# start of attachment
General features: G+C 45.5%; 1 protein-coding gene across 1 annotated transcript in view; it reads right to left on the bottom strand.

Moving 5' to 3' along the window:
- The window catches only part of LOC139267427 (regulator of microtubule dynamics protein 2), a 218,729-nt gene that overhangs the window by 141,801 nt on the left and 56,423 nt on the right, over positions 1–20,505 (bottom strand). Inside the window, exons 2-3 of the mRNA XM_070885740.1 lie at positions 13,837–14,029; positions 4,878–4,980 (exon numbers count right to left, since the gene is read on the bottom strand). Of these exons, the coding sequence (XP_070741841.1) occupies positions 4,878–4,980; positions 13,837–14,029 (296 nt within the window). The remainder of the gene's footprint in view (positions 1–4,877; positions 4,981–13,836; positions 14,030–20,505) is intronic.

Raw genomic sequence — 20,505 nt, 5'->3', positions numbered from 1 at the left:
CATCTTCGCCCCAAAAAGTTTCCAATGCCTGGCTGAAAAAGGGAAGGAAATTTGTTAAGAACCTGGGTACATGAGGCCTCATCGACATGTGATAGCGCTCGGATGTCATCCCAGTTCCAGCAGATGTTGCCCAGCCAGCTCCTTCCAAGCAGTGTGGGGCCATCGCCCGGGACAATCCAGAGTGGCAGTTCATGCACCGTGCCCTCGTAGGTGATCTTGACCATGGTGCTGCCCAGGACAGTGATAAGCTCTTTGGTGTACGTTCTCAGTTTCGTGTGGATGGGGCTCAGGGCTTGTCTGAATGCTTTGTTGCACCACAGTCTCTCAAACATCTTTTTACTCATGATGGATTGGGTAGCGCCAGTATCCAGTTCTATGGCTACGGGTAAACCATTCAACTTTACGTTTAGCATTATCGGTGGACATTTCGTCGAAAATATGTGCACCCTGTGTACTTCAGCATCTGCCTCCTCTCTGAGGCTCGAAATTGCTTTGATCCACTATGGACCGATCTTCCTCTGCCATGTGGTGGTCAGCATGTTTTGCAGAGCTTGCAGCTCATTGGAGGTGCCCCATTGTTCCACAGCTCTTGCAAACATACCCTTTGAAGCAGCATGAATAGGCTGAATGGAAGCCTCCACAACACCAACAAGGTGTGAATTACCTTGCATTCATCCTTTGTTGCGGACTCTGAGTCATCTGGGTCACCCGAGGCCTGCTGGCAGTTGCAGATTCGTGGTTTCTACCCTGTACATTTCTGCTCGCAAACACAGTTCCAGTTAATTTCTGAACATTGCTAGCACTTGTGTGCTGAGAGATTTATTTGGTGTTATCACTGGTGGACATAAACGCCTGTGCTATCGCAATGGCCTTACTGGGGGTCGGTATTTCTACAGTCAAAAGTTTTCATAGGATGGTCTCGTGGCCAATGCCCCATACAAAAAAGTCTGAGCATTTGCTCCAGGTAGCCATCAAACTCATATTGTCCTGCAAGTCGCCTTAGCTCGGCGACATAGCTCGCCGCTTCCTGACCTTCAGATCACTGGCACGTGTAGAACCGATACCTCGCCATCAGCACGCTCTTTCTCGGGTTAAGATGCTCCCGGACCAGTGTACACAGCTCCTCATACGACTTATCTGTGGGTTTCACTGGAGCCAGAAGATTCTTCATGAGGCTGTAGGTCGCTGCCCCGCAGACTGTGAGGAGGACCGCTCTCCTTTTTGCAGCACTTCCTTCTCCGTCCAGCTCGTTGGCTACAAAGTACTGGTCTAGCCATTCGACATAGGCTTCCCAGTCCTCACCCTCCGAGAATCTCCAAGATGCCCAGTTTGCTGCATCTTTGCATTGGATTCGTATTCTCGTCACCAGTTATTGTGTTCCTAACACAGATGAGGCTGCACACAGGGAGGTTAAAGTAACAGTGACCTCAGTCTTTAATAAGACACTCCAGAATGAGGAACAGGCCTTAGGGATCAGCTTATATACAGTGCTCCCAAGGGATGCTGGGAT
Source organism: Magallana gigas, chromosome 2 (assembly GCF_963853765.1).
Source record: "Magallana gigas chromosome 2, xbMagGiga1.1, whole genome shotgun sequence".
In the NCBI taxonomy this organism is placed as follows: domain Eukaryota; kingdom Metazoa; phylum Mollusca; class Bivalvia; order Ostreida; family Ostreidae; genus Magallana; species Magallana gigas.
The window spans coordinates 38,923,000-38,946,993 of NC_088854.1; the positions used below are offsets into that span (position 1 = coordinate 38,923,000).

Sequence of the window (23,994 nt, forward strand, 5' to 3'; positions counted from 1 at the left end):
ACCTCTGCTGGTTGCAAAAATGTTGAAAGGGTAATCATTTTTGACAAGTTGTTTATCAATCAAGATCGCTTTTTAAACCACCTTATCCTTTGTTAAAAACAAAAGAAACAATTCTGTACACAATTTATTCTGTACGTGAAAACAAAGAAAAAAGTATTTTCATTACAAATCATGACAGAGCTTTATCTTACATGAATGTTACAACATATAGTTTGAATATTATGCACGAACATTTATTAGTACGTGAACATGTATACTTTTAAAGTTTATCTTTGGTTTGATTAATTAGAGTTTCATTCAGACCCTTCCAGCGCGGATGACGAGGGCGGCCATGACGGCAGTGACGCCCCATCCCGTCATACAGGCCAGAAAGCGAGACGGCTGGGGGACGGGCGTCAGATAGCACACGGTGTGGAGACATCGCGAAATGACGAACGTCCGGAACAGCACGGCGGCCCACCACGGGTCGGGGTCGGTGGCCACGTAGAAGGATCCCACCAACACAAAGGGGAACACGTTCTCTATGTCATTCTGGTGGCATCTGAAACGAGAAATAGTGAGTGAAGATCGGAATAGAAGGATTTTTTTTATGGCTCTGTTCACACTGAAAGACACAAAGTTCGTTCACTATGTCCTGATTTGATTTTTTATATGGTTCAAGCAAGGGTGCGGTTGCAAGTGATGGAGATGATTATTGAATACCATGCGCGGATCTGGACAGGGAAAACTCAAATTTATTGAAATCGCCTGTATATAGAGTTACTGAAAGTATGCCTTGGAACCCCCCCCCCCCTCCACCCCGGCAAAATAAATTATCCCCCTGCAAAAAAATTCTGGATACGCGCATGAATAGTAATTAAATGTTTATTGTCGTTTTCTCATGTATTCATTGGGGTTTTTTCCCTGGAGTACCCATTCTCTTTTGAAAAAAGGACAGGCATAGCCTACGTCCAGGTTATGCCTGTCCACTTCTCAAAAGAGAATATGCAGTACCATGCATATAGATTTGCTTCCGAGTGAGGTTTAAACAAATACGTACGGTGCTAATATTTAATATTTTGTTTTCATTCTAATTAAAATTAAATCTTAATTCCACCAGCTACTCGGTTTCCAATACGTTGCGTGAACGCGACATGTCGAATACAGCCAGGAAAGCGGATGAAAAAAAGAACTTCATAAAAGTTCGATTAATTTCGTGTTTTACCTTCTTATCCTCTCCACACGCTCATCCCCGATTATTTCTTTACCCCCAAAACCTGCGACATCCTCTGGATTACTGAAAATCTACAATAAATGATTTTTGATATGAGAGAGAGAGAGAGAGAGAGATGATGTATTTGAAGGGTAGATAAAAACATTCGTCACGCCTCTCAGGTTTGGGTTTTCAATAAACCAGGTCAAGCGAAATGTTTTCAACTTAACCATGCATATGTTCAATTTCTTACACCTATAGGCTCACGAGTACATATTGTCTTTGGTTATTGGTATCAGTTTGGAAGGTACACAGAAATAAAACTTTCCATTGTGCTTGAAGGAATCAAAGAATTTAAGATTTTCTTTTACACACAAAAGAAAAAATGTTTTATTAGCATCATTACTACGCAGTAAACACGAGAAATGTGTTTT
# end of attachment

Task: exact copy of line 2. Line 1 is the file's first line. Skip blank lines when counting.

Moving 5' to 3' along the window: